* * * *

The loss in the Sixty-first was 1 man killed and 3 wounded; in the Forty-third but 1 man was wounded so as to disqualify him for duty, and in the Eleventh Illinois 1 man and 2 horses were killed as they were falling back in the road toward Jackson beyond the creek, west of the cemetery, by shells that were fired from the cannon in the road at Brooks' and passed high over the heads of the infantry. The loss of the enemy must have been severe. According to the best information I can receive his loss was 60 killed and wounded and 3 taken prisoners, including 1 lieutenant. The latter were immediately sent to General Sullivan's headquarters.

For the better elucidation of the foregoing I beg leave to submit the annexed plat, kindly furnished me by Lieutenant-Colonel Dengler. I also beg leave to submit herewith the report made to me by Lieutenant-Colonel Dengler.

I have the honor to be, with high regard, your most obedient servant,

ADOLPH ENGELMANN, Colonel Forty-third Illinois.

Report of Lieut. Col. Adolph Dengler, Forty-third Illinois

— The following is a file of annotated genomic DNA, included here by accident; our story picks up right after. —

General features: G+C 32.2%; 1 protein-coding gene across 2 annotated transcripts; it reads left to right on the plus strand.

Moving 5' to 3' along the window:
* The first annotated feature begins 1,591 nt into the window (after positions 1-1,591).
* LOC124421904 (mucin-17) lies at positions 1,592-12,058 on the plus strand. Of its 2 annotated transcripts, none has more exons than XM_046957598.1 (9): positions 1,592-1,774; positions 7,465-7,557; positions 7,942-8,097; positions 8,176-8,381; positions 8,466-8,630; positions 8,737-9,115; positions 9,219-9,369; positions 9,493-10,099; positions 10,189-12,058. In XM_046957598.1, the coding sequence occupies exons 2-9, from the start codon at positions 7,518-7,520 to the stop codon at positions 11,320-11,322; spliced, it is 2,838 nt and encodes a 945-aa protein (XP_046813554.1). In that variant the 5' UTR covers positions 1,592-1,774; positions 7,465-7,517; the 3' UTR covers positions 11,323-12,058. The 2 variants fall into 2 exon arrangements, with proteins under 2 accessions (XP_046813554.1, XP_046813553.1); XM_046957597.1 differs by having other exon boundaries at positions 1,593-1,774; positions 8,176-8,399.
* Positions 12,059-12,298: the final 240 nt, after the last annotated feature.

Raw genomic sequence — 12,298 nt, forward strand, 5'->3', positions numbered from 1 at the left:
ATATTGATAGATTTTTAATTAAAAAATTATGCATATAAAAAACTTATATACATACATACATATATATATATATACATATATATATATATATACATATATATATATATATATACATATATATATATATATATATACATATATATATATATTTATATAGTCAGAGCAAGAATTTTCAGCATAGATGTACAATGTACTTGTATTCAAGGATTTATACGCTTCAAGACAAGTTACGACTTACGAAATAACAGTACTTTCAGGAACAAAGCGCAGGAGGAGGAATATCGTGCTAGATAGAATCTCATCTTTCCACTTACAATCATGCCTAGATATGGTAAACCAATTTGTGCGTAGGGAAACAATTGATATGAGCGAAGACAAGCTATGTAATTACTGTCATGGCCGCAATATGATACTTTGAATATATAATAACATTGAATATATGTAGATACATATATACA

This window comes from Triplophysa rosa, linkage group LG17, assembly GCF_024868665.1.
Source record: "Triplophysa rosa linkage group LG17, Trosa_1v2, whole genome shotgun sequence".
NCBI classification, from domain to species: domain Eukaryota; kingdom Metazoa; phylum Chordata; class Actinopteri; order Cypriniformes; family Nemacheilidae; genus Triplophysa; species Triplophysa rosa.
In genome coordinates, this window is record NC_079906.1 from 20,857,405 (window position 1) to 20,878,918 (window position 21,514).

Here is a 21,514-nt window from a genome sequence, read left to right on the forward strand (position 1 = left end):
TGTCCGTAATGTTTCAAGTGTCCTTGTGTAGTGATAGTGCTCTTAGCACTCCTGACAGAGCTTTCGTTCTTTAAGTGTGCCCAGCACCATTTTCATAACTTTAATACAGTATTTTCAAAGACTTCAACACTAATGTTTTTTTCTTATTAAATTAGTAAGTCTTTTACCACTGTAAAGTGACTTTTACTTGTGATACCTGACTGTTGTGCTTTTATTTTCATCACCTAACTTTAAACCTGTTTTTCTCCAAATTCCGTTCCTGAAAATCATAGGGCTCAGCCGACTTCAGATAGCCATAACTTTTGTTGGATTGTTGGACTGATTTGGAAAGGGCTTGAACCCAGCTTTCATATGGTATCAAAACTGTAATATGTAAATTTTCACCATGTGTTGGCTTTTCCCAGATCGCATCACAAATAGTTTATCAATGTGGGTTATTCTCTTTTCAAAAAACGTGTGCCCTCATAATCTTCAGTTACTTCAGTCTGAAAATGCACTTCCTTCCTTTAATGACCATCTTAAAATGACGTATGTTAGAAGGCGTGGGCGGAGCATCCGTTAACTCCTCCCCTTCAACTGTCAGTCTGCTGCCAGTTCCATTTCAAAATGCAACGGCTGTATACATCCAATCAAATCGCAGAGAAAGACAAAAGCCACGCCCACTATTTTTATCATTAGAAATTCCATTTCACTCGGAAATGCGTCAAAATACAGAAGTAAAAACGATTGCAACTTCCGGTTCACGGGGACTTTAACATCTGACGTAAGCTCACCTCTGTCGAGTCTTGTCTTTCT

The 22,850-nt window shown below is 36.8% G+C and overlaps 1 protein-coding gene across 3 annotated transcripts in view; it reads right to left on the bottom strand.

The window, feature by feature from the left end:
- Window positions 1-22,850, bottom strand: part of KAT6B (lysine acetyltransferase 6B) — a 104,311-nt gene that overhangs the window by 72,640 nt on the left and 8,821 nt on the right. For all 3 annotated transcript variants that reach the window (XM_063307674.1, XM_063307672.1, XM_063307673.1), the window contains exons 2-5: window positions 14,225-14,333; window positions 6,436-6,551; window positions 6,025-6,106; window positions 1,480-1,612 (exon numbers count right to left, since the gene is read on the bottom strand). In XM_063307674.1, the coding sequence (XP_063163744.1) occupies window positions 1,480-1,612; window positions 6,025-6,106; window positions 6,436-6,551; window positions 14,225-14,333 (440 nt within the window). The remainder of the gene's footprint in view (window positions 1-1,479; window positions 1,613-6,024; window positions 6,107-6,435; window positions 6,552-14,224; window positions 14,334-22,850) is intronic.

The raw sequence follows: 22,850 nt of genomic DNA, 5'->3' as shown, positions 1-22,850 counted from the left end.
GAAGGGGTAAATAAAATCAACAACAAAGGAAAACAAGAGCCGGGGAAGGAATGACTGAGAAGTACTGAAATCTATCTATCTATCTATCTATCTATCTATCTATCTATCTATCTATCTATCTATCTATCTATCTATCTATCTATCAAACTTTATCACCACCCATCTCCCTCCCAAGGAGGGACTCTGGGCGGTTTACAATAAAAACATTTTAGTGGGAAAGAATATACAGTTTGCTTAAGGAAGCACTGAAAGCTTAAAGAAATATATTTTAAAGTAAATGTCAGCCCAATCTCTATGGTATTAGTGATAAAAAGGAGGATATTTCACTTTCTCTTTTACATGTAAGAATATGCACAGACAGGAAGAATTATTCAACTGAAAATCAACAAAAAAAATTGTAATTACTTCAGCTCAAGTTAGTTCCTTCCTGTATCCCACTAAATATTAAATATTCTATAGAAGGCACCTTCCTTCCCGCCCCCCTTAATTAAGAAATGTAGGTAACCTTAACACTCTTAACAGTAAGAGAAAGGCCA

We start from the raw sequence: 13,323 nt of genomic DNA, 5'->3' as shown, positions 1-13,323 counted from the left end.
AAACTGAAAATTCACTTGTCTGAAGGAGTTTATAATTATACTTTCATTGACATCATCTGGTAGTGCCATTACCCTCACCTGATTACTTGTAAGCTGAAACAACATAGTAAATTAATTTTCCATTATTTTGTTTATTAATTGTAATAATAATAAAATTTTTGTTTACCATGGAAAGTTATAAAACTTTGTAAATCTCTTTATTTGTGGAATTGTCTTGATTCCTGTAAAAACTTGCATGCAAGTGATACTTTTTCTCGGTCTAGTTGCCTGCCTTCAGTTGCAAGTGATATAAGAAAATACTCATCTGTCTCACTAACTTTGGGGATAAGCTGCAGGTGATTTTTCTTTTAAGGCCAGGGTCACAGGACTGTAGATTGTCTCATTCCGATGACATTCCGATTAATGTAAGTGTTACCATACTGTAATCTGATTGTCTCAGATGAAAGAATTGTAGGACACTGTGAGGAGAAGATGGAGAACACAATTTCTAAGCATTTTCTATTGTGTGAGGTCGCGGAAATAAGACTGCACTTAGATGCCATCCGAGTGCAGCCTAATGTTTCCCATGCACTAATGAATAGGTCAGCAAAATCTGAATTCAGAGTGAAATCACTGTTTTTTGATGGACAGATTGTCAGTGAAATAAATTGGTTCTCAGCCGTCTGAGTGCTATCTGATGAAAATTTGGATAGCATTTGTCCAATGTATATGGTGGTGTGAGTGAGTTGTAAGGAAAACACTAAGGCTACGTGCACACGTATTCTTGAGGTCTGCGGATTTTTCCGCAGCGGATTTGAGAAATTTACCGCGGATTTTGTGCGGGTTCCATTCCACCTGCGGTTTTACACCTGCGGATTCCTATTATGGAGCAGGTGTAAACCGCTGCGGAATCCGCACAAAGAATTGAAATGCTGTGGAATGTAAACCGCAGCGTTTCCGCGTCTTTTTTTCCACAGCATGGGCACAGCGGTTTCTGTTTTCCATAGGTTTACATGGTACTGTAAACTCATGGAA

Infantry of operations December 18-27, 1862, including engagement near Jackson, December 19, 1862.


COLONEL: I have the honor to lay before you a report of the operations of the Forty-third Regiment Illinois Volunteers while under my command, from December 18 to the 27th:

On the morning of December 18 I received orders from Brigadier-General Brayman to move the regiment immediately to the depot supplied with on day's rations. We left Bolivar at 11 a. m., arriving at Jackson at 3 p. m.

The same evening I received orders from you to advance on the Lexington road for about 5 miles, or to such a distance as should bring me in close communication with the Eleventh Illinois and Fifth Ohio Cavalry. I met them about 31/2 miles from Jackson and stationed along the road, a strong picket line about three-quarters of a mile in advance. That part of the Lexington road near which the engagement of December 19 took place runs through a plateau, bounded on either side by a ravine running parallel to each other. The road runs through the grave-yard called Salem Cemetery, from whence it takes a due easterly course. You ordered me to occupy a position near this bend of the road. I placed my second battalion on a gentle slope, the left wing of this battalion almost touching the road, facing east, while the first battalion occupied a more forward position on the right of the second, leaving about 100 yards between them. Skirmishers were detached from the first battalion and stationed to the right, in front of the same, along the edge of the wood, covered somewhat by a fence. Just in front of the line of skirmishers were a cotton-press and several small outhouses, beyond which the rebel line of skirmishers extended. The right wing of the Sixth-first Illinois held Salem Cemetery, somewhat in the rear of our second battalion, but from which position the road is completely controlled.